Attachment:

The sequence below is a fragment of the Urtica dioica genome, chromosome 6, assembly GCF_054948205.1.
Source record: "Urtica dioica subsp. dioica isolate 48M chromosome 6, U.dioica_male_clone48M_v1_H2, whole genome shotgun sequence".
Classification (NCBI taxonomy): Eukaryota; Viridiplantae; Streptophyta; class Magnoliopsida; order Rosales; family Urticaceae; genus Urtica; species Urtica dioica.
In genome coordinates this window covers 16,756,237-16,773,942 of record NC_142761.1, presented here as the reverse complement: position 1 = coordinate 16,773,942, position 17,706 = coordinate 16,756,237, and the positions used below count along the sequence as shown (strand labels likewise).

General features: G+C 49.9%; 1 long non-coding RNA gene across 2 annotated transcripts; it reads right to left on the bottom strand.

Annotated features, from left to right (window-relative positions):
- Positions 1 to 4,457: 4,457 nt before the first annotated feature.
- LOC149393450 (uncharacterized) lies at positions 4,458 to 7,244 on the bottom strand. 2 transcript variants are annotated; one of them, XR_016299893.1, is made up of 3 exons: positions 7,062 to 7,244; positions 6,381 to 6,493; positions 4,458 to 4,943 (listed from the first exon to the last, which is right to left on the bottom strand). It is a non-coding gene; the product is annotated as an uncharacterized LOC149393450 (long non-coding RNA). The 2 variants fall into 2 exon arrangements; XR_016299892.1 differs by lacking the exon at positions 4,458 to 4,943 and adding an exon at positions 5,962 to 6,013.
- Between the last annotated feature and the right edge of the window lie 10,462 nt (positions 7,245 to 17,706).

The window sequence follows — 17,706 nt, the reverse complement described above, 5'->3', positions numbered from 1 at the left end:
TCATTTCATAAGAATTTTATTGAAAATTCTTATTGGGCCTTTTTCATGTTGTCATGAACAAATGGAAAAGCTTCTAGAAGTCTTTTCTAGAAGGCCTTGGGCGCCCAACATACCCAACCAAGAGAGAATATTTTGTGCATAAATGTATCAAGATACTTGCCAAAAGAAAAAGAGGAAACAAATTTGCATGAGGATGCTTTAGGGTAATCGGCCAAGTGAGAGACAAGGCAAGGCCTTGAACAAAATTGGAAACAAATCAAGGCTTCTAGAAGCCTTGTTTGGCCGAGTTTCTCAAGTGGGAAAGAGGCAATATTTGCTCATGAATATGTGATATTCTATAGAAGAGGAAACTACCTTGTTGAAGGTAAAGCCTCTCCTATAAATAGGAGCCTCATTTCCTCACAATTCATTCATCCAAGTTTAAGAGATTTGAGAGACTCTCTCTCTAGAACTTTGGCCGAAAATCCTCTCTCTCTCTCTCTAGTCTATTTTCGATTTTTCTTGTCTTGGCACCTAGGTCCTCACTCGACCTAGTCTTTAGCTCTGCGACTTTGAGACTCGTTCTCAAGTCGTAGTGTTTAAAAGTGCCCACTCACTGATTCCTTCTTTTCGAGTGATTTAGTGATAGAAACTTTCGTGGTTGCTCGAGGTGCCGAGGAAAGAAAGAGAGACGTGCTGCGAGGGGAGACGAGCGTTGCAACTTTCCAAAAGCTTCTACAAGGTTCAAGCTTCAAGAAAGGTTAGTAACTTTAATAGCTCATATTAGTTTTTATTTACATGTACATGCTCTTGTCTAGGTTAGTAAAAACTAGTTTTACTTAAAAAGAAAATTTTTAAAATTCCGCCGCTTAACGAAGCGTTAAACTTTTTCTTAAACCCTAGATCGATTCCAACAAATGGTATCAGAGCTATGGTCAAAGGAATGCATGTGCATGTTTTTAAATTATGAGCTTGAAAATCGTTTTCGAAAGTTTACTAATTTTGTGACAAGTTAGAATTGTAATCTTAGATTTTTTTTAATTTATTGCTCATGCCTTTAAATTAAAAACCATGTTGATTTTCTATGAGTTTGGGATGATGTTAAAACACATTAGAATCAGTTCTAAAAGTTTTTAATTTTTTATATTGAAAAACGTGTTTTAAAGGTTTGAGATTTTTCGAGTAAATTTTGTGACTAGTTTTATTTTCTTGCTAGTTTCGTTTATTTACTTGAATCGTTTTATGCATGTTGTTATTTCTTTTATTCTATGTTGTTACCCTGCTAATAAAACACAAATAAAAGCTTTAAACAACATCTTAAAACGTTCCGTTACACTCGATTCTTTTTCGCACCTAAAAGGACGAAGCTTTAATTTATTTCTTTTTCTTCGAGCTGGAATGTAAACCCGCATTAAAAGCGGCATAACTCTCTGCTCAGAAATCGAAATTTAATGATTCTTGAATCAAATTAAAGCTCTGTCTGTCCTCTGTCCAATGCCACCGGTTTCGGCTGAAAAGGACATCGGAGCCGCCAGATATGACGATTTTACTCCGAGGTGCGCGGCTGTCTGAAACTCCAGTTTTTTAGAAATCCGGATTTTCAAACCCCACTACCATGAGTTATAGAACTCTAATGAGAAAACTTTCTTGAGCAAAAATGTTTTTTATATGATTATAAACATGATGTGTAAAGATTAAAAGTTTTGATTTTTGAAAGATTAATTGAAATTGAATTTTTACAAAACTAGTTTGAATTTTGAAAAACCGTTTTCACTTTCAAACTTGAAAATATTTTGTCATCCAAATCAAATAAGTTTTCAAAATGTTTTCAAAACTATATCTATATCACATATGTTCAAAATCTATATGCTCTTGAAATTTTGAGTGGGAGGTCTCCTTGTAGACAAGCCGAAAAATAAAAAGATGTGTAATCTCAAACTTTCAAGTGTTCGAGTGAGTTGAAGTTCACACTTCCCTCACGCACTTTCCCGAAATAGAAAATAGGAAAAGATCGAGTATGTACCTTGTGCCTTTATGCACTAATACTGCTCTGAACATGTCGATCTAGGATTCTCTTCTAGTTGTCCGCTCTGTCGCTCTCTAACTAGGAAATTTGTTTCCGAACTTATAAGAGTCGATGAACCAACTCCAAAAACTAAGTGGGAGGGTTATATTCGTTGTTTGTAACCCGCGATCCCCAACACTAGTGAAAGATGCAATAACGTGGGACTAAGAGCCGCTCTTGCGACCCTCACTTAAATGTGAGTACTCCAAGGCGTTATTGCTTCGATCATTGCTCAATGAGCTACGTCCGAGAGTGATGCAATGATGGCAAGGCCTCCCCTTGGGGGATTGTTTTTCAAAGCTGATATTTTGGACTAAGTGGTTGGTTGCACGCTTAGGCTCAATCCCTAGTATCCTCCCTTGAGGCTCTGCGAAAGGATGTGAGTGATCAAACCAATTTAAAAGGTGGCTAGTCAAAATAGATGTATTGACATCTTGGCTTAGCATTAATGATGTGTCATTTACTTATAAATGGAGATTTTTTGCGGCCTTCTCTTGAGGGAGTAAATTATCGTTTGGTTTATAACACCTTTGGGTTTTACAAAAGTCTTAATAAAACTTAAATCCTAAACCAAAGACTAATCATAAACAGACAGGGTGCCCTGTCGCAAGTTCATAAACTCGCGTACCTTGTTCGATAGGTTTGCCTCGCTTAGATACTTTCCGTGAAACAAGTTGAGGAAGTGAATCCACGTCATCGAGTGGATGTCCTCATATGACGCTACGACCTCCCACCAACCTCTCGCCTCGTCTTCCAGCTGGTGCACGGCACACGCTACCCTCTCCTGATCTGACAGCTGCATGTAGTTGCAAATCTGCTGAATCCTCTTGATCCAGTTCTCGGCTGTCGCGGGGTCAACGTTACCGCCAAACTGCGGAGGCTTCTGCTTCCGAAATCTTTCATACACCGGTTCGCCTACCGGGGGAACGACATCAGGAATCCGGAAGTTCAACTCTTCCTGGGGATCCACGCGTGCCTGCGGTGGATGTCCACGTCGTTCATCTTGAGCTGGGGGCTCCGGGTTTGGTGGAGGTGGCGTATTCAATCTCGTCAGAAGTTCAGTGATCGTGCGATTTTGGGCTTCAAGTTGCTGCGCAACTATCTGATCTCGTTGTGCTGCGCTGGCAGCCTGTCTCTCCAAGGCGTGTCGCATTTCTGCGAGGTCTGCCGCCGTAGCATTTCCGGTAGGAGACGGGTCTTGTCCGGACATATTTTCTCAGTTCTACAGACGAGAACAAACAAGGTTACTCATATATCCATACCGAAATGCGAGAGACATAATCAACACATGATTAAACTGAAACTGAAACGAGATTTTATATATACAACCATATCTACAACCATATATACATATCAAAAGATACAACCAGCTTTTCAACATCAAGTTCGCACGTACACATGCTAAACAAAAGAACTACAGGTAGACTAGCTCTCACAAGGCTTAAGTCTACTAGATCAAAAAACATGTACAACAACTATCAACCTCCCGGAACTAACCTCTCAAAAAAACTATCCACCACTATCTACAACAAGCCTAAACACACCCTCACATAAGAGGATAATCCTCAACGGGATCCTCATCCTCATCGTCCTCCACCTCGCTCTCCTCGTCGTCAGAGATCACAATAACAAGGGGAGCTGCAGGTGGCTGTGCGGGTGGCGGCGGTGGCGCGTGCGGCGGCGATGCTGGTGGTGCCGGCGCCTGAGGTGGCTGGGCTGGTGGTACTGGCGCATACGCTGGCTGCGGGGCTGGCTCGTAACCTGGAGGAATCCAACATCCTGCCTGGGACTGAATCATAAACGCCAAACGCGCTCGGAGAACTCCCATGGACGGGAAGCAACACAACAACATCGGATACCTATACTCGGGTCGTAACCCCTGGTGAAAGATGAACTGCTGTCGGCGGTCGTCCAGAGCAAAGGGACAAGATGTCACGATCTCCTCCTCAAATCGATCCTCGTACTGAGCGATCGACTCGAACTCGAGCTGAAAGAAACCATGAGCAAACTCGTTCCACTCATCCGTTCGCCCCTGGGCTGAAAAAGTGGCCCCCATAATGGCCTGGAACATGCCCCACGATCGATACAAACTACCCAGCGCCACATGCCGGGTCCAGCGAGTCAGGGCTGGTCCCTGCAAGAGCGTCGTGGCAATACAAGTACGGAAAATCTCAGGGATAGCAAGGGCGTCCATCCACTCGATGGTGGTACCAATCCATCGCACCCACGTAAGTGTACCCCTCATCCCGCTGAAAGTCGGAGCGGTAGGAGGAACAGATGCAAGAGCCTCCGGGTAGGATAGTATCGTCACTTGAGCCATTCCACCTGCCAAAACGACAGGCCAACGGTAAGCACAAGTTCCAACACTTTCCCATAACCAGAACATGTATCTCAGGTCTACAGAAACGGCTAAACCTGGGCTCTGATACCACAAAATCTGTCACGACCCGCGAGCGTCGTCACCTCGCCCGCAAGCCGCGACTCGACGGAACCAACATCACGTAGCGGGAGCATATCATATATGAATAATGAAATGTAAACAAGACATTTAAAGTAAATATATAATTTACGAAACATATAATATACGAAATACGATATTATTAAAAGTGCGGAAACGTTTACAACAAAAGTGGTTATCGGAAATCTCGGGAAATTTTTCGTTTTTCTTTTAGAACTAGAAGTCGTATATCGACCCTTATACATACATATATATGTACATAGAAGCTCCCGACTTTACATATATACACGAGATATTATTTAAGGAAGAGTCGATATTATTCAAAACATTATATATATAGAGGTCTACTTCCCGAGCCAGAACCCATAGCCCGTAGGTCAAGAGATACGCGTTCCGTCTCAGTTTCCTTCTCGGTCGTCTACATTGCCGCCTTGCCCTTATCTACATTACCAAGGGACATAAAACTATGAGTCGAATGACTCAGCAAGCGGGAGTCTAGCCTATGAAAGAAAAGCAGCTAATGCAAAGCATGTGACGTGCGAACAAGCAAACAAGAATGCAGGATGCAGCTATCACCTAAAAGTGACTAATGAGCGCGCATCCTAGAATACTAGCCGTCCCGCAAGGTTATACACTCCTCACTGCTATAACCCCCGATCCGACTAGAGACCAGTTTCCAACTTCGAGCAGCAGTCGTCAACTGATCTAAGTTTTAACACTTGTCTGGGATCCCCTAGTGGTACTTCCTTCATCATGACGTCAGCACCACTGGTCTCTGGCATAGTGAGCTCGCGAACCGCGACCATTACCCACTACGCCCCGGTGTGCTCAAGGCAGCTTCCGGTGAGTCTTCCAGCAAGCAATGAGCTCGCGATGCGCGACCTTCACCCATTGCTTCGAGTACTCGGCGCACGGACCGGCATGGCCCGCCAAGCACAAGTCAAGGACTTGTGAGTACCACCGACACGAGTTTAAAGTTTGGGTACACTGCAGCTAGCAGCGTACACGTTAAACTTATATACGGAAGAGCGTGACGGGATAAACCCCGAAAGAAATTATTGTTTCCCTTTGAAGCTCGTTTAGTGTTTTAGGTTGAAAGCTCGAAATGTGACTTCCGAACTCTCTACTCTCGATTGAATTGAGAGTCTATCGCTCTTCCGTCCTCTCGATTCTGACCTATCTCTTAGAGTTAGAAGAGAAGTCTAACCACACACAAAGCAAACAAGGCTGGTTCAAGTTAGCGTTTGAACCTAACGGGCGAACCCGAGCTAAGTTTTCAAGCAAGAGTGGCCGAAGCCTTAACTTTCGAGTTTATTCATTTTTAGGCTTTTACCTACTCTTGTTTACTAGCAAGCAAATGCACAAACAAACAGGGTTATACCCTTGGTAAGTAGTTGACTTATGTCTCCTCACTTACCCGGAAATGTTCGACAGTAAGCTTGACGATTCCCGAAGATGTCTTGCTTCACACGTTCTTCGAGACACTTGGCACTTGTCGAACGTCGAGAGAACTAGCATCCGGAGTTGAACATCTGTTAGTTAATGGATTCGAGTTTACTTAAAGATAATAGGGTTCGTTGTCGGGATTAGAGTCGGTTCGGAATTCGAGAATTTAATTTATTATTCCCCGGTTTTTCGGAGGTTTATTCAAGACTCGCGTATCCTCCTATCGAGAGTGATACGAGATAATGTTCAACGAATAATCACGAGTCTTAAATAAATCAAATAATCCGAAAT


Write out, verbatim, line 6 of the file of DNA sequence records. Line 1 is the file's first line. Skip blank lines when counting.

Annotated features, from left to right (window-relative positions):